The second Intifada is closely monitored by the media. There is a Palestinian Press, radio and TV. The daily fusillades of Palestinians are also broadcasted. Arab satellite stations provide nonstop broadcasts of events. But the violence of the second Intifada has, however, undermined the credibility of the Palestinians. HAMAS’ suicide bombings had no effect and there was no support from the masses. The negative balance included an Israeli reoccupation and would lead to the failure of the Oslo Agreements.

With the murder of a man with a great sense of responsibility, the Israeli Prime Minister Yithzak Rabin in 1995, ‘Oslo’ came to an end. A harrowing side effect was that the murder was committed by an Orthodox Jew. Herzl’s admonishment to keep religion out of politics had proved to be ever so true.

Twenty-first century

The Wall. Gaza left by Sharon in the hands of Hamas.

In 2002, Israel began building a Wall in the occupied West Bank. The wall would be 168 km long and would be constructed in such a way that only the Israeli settlers would benefit from it. Palestinian land was also seized for the expansion of Jewish settlements.

Some Palestinian districts were cut off by the Wall from Jerusalem. For Palestinians on the East side of the Wall, it would become very difficult to move to the West side. There would be strictly guarded entrance gates and people had to wait for hours before they could pass the Israeli checkpoints.

The economic lives of the Palestinians are being disrupted. The International Criminal Court declared the construction of the Wall illegal in 2004. The Israeli Government could not care less. Nevertheless organisations in Israel opposed the construction of the Wall and participated in the (popular) demonstrations against the Wall (Gush Shalom, Yesh Gvul, Rabbis for Human Rights etc).

Activists from France, Britain and Italy showed interest. People wanted to bear witness to the reality of Palestinian life under the occupation and expose situations that were systematically ignored by the Israeli media.

Historian Avi Shlaim calls Israel a rogue State

In 2005, Israel’s Prime Minister Ariel Sharon pulled out of Gaza, dismantled 21 Israeli settlements in the Gaza Strip, but refused to hand the territory over to the Palestinian Authority, thereby causing chaos and leaving full control of the area to HAMAS (2007). The Jewish settlers were relocated and received a financial compensation. Israel maintained external control of Gaza.

Jerusalem Barrier, June 2007[13]

After the disengagement of Gaza, Israel will undertake three major military operations in Gaza.

Amira Hass, journalist of Haaretz, was on the war scene in 2009 and reports that high-rise flats where people were hiding on the ground floor are being bombed. Factories and farmland are destroyed. Thousands of Palestinians will die between 2008 and 2014.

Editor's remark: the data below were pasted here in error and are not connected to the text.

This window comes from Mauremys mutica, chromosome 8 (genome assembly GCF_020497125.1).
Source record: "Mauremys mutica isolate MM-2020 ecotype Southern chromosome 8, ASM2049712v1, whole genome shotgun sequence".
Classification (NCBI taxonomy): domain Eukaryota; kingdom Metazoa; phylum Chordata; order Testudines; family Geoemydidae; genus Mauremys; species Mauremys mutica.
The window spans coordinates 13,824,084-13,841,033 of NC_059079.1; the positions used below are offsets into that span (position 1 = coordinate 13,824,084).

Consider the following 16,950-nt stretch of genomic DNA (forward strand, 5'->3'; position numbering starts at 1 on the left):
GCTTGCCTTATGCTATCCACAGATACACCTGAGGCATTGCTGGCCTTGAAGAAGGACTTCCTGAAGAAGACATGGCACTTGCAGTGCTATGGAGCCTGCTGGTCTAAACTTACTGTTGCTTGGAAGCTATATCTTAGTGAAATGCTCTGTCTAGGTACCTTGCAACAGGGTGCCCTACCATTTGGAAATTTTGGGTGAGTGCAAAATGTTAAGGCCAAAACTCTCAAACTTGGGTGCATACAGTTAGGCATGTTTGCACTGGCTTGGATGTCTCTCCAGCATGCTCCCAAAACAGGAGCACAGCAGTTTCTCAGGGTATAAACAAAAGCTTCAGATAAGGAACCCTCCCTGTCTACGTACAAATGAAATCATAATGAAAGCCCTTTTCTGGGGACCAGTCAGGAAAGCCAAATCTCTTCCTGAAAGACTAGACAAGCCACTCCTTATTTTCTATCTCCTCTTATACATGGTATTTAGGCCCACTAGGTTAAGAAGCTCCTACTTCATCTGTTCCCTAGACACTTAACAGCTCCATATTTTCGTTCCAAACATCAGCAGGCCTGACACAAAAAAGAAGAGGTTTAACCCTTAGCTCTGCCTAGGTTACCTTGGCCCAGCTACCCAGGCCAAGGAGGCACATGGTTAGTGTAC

The Israeli historian Avi Shlaim calls Israel a rogue state (The Guardian of 7 January 2009). Reasons for his opinion: Israel is in possession of weapons of mass destruction, it uses violence against civilians for political purposes and has no respect for international law that rejects the construction of the Wall and the establishment of Jewish colonies in the occupied territories. East Jerusalem had already been annexed (1967/1980), an act that was internationally condemned.

In 2011, Marwan Barghouti, a director of FATAH, who had been imprisoned for 10 years, sent a message to the Palestinians to give up any form of cooperation with Israel. In Hebron, Issa Amro founded the NGO ‘Youth against settlements’ (see also Chloé Dumoulin’s interview with Issa Amro on 23 December 2016 in Mediapart: ‘Israel sombre dans la folie’).
8,000 rockets were fired from Gaza in 2014, costing the life of 3 Israeli civilians. About a thousand Palestinian prisoners start a hunger strike and Barghouti calls for civil disobedience.

Palestinian authorities lose their influence

Palestinian villages that suffered adverse consequences because of the Wall put up unarmed resistance. The resistance was directed against Israeli colonization (the Jewish settlements), the Wall and also against Palestinian rulers in the West Bank.

It’s a matter of fact, the Palestinian authorities on the West Bank and Gaza did not show solidarity and the administration was characterized by dictatorial behaviour and corruption. A positive change is that HAMAS reviewed its Charter and no longer insisted on the destruction of Israel as in 1988. However, HAMAS continues to strive for the liberation of the occupied territories and the establishment of a Palestinian State with Jerusalem as its capital.

The younger Palestinians have lost respect for their official leaders and are themselves beginning to take control of the events. They have come to the conclusion that both the Palestinian Authority and HAMAS have done little or nothing for the Palestinians and were busy pursuing their own political and financial ambitions.

America recognizes Jerusalem as the capital of Israel

In 2017, The American President Trump has recognized Jerusalem as the capital of Israel. A dangerous and reckless move. Everyone knows that a Palestinian State without Jerusalem is unthinkable. A so-called ‘cosmopolite’ Jerusalem surrounded by Jewish settlements is a fallacy. To top it all, the Jewish settlements will also be connected to the city by a tram.